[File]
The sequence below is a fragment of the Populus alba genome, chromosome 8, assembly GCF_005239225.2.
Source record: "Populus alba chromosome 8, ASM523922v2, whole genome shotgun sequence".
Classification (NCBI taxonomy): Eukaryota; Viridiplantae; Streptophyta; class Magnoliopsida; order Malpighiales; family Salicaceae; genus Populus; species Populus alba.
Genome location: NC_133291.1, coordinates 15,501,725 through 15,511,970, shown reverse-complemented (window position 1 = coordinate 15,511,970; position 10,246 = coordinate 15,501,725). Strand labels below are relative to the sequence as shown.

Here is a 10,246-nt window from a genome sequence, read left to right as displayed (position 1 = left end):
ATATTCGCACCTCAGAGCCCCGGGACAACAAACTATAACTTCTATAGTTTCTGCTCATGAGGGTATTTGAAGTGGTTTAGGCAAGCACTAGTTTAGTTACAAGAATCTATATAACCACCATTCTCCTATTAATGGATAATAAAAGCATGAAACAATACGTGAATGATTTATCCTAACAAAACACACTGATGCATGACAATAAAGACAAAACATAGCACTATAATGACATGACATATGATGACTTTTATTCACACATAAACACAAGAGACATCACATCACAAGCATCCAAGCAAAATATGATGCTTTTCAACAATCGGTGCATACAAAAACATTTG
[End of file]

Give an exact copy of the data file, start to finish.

The sequence below is a fragment of the Populus alba genome, chromosome 8, assembly GCF_005239225.2.
Source record: "Populus alba chromosome 8, ASM523922v2, whole genome shotgun sequence".
Classification (NCBI taxonomy): Eukaryota; Viridiplantae; Streptophyta; class Magnoliopsida; order Malpighiales; family Salicaceae; genus Populus; species Populus alba.
Genome location: NC_133291.1, coordinates 15,501,725 through 15,511,970, shown reverse-complemented (window position 1 = coordinate 15,511,970; position 10,246 = coordinate 15,501,725). Strand labels below are relative to the sequence as shown.

Here is a 10,246-nt window from a genome sequence, read left to right as displayed (position 1 = left end):
ATATTCGCACCTCAGAGCCCCGGGACAACAAACTATAACTTCTATAGTTTCTGCTCATGAGGGTATTTGAAGTGGTTTAGGCAAGCACTAGTTTAGTTACAAGAATCTATATAACCACCATTCTCCTATTAATGGATAATAAAAGCATGAAACAATACGTGAATGATTTATCCTAACAAAACACACTGATGCATGACAATAAAGACAAAACATAGCACTATAATGACATGACATATGATGACTTTTATTCACACATAAACACAAGAGACATCACATCACAAGCATCCAAGCAAAATATGATGCTTTTCAACAATCGGTGCATACAAAAACATTTG